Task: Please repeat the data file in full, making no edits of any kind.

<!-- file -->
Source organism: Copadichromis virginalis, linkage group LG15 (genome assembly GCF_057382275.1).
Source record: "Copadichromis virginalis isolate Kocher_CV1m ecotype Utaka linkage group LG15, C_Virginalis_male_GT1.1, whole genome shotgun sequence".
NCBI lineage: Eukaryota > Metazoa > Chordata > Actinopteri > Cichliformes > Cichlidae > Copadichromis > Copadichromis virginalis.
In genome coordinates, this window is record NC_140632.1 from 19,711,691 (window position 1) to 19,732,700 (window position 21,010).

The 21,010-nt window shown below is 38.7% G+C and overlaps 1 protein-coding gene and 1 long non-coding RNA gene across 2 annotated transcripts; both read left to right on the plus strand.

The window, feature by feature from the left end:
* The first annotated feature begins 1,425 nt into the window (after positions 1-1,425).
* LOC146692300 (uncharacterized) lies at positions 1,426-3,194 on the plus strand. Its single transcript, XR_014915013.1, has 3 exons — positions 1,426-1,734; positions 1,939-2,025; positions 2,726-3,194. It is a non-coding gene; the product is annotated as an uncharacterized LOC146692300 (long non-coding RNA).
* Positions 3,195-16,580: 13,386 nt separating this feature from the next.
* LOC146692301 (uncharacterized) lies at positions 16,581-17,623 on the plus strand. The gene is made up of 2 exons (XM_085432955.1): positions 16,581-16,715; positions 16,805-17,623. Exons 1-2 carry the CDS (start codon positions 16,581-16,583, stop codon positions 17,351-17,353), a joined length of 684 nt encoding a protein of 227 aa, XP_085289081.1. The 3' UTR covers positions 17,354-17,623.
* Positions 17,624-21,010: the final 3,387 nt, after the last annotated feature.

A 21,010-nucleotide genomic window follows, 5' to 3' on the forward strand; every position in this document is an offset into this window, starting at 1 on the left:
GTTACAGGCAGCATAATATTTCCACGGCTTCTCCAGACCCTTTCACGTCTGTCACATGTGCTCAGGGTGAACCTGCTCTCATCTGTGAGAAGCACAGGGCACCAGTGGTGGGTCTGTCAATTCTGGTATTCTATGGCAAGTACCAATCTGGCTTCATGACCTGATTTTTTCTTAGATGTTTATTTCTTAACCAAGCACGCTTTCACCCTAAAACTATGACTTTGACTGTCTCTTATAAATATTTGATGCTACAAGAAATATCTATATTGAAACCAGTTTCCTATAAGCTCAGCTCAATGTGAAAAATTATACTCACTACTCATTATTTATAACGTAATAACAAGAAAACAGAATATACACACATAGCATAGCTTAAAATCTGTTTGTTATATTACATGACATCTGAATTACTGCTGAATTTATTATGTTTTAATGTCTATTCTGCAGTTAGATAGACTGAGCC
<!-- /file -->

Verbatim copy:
Source organism: Copadichromis virginalis, linkage group LG15 (genome assembly GCF_057382275.1).
Source record: "Copadichromis virginalis isolate Kocher_CV1m ecotype Utaka linkage group LG15, C_Virginalis_male_GT1.1, whole genome shotgun sequence".
NCBI lineage: Eukaryota > Metazoa > Chordata > Actinopteri > Cichliformes > Cichlidae > Copadichromis > Copadichromis virginalis.
In genome coordinates, this window is record NC_140632.1 from 19,711,691 (window position 1) to 19,732,700 (window position 21,010).

The 21,010-nt window shown below is 38.7% G+C and overlaps 1 protein-coding gene and 1 long non-coding RNA gene across 2 annotated transcripts; both read left to right on the plus strand.

The window, feature by feature from the left end:
* The first annotated feature begins 1,425 nt into the window (after positions 1-1,425).
* LOC146692300 (uncharacterized) lies at positions 1,426-3,194 on the plus strand. Its single transcript, XR_014915013.1, has 3 exons — positions 1,426-1,734; positions 1,939-2,025; positions 2,726-3,194. It is a non-coding gene; the product is annotated as an uncharacterized LOC146692300 (long non-coding RNA).
* Positions 3,195-16,580: 13,386 nt separating this feature from the next.
* LOC146692301 (uncharacterized) lies at positions 16,581-17,623 on the plus strand. The gene is made up of 2 exons (XM_085432955.1): positions 16,581-16,715; positions 16,805-17,623. Exons 1-2 carry the CDS (start codon positions 16,581-16,583, stop codon positions 17,351-17,353), a joined length of 684 nt encoding a protein of 227 aa, XP_085289081.1. The 3' UTR covers positions 17,354-17,623.
* Positions 17,624-21,010: the final 3,387 nt, after the last annotated feature.

A 21,010-nucleotide genomic window follows, 5' to 3' on the forward strand; every position in this document is an offset into this window, starting at 1 on the left:
GTTACAGGCAGCATAATATTTCCACGGCTTCTCCAGACCCTTTCACGTCTGTCACATGTGCTCAGGGTGAACCTGCTCTCATCTGTGAGAAGCACAGGGCACCAGTGGTGGGTCTGTCAATTCTGGTATTCTATGGCAAGTACCAATCTGGCTTCATGACCTGATTTTTTCTTAGATGTTTATTTCTTAACCAAGCACGCTTTCACCCTAAAACTATGACTTTGACTGTCTCTTATAAATATTTGATGCTACAAGAAATATCTATATTGAAACCAGTTTCCTATAAGCTCAGCTCAATGTGAAAAATTATACTCACTACTCATTATTTATAACGTAATAACAAGAAAACAGAATATACACACATAGCATAGCTTAAAATCTGTTTGTTATATTACATGACATCTGAATTACTGCTGAATTTATTATGTTTTAATGTCTATTCTGCAGTTAGATAGACTGAGCC